The whole complex picture also features Anarchs, vampire hunters, a methuselah in torpor who’s also kinda but not quite but really King Menelaos from The Iliad (but we’re not told this until Chicago by Night, because Vampire is coy like that), mortal Satanists, and a ghoul ram. Oh, and Harry Houdini, because if we’re going to have an expansive supernatural secret history setting, of course we need a few famous historical people as vampires. In some perverse way I find myself liking this, even though it’s a fairly hideous railroad and there’s at least one positively idiotic scene (“Hey come at the crack of dawn to this football field and we’ll airlift you out to the meeting this is not a trap honest.”). The railroad is kinda self-justified by the theme of everyone pulling someone else’s strings and the coterie being mere pawns in the game of unlife. There are some actual choices, such as the option to just let Lodin die. Which makes the follow-up interesting because in the metaplot he’s not supposed to cark before Under a Blood Red Moon.

Amusingly, since it’s 2020 and it’s trivially easy to check these things, I will note that the sunrise is listed about an hour too early. It caught my eye because the whole thing is explicitly set in the first few nights of January.

Ashes to Ashes also features an interesting structural experiment, a B-plot played in a series of flashback episodes from the villain’s perspective, intended to feed the players some of the backstory the coterie will likely stay in the dark about. I have no idea if this is remotely workable, but it’s exactly the kind of bold experimentation I am here for. The book also contains a lot of STing advice that at least looks useful, including random crap meant to be thrown at the player whose character had the least to do in a previous scene, usually with no plot significance. The intention is more to get them to participate in the role-playing rather than give some sort of experience of success.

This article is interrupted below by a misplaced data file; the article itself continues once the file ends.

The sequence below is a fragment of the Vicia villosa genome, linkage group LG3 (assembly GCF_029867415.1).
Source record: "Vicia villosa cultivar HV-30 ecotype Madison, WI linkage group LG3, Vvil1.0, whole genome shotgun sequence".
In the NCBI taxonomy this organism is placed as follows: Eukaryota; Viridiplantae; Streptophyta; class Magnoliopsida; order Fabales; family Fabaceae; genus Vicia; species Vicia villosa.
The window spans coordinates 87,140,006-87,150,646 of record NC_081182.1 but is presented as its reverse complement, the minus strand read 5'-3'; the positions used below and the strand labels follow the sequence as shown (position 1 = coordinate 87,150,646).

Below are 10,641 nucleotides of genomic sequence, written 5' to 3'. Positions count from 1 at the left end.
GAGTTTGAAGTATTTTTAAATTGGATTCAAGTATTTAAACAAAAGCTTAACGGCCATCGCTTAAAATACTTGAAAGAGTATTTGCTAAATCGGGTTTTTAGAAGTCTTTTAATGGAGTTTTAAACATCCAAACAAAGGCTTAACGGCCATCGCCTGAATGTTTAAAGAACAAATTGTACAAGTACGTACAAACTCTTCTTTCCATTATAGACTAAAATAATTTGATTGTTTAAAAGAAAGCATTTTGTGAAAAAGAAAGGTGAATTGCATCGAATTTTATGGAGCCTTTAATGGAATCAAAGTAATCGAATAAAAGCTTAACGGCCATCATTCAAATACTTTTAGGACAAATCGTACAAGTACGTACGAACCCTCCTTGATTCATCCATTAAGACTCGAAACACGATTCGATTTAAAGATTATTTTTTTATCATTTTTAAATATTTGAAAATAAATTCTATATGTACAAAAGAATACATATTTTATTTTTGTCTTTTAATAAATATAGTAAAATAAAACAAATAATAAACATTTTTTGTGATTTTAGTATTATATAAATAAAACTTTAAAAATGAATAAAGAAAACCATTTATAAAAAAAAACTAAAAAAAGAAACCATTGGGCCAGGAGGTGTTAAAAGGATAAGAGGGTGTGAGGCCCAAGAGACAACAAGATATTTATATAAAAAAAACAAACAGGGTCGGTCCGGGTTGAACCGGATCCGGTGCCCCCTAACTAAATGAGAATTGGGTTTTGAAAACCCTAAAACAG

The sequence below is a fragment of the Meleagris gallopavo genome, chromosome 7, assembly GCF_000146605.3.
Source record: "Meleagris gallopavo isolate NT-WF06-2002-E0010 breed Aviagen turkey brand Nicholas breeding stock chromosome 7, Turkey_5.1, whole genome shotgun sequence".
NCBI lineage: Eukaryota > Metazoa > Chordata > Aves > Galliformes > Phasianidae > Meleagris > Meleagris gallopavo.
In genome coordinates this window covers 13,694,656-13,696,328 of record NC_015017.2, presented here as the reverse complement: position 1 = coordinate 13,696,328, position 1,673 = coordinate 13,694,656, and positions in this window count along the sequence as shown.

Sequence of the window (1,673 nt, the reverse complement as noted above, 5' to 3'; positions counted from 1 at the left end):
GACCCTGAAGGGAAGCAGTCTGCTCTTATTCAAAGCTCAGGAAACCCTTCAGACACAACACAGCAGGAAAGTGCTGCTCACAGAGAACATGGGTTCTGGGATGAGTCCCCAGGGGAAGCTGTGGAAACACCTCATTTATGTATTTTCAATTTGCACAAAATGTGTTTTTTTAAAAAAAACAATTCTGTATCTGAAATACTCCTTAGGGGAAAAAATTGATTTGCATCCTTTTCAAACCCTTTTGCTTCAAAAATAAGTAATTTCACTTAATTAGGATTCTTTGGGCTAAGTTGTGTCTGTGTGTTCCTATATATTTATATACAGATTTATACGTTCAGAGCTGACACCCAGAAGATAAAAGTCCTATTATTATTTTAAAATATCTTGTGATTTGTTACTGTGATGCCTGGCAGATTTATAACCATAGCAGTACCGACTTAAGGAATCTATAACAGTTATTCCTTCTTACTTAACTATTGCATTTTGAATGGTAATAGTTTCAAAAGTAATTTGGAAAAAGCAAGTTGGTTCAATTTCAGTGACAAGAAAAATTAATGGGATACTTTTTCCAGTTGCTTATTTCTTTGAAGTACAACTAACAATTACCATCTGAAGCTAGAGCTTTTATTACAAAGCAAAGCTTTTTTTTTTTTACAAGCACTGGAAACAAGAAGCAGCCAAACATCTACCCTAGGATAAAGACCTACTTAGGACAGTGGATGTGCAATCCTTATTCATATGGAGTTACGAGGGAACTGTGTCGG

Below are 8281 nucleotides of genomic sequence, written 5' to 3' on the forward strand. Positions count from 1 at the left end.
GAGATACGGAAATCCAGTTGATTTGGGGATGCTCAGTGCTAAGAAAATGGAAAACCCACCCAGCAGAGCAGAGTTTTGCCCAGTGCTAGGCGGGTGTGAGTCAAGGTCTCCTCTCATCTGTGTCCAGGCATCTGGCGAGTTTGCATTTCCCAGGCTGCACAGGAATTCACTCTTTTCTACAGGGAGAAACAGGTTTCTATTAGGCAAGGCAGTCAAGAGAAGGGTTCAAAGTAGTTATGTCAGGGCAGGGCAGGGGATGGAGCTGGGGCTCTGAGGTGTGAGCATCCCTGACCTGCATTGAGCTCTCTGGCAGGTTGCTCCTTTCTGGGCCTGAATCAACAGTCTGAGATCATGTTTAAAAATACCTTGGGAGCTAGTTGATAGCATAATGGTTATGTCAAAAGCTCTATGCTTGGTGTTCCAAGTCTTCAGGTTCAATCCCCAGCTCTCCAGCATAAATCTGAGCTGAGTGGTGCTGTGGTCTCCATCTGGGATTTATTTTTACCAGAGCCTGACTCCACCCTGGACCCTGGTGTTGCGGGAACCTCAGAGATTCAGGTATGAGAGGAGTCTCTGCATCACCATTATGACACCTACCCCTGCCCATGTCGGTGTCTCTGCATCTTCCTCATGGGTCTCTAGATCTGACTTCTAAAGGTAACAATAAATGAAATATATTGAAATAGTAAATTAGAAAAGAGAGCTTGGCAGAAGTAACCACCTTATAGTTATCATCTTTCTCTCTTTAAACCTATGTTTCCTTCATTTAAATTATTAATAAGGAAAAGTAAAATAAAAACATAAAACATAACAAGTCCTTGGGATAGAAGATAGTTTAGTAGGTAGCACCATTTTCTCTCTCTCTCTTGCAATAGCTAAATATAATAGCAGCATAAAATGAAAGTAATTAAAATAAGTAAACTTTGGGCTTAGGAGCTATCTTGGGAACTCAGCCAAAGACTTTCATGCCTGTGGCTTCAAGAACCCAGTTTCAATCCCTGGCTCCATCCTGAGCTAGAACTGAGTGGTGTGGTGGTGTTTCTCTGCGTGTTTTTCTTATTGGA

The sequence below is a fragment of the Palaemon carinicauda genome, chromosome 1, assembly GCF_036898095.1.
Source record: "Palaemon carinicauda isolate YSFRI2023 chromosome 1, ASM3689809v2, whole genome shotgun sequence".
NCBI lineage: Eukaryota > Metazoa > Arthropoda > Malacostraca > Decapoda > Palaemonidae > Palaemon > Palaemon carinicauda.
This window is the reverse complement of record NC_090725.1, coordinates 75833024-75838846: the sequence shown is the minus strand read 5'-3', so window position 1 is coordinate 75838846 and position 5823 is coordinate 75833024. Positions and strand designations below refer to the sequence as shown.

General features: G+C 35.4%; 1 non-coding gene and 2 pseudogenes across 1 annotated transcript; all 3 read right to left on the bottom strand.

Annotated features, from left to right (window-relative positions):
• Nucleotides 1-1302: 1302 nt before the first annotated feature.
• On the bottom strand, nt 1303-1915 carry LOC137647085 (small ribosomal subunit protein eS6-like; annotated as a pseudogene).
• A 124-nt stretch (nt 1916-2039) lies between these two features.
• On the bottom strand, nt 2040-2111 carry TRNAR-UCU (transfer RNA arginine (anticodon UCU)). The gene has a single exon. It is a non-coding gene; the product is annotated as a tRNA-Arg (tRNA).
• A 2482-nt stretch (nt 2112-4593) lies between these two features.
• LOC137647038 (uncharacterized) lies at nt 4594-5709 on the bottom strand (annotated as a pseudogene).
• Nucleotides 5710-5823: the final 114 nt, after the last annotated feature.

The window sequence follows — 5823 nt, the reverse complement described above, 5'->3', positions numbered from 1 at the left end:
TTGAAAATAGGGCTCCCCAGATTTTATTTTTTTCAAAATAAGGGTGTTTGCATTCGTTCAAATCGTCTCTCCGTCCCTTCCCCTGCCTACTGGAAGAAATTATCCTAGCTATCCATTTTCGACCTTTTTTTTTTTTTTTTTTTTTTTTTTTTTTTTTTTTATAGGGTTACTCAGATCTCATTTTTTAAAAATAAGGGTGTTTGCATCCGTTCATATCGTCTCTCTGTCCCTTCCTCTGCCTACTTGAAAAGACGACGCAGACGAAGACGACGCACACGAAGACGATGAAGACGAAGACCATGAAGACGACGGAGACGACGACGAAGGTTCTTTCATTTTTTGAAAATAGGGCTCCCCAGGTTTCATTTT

Ashes to Ashes leads to Chicago by Night, the first of its name. Fun book. The city description feels a bit Lonely Planet, but it works, and there’s a map, and before reading this book I hadn’t actually understood that Gary, despite being in a different state from Chicago, is actually right there, like, 50 kilometres away. That’s a half-hour drive. So that was useful. There’s a cool overarching concept with the two ancient vampires vying for control of the city and nudging everyone else to do their bidding, one of them from torpor. The other one is Helena, who’s never said to be of Troy but come on now. She has a ghoul named Paris. I mean Prias. They mix the story up a bit which rather annoys me, since if you’re gonna have a bunch of characters from The Iliad in your 90s gothic vampire Chicago, you should own that shit. There’s also Al Capone, because of course there is.

There’s a lot of NPCs. For the most part they work, their story functions are clear and there’s relationship maps for who hates whom and who’s pulling whose strings. The Ventrue Horatio Ballard is a mind-boggling amalgam of John Spica from Greenaway’s The Cook, the Thief, His Wife & Her Lover, and Monty Python’s Mr. Creosote. I wondered for some time why the Sabbat vampires’ clans are listed as just “Sabbat” until I realized that Tzimisce and Lasombra weren’t introduced yet, and wouldn’t probably show up until The Player’s Guide to the Sabbat. There’s also a demon here, a succubus. I’m not sure where she fits in with Demon: The Fallen, but she probably doesn’t.

Then there’s The Succubus Club, which is an introduction to a vampire nightclub where the masquerade isn’t quite as tight as most places, and a series of short adventures tying in to the club, and basically also the “Forged in Steel” chronicle. This book, incidentally, has the really filthy habit of referring the reader to Chicago by Night for NPC stats, which must’ve been a pain in the ass before they were released together as Chicago Chronicles, Volume I.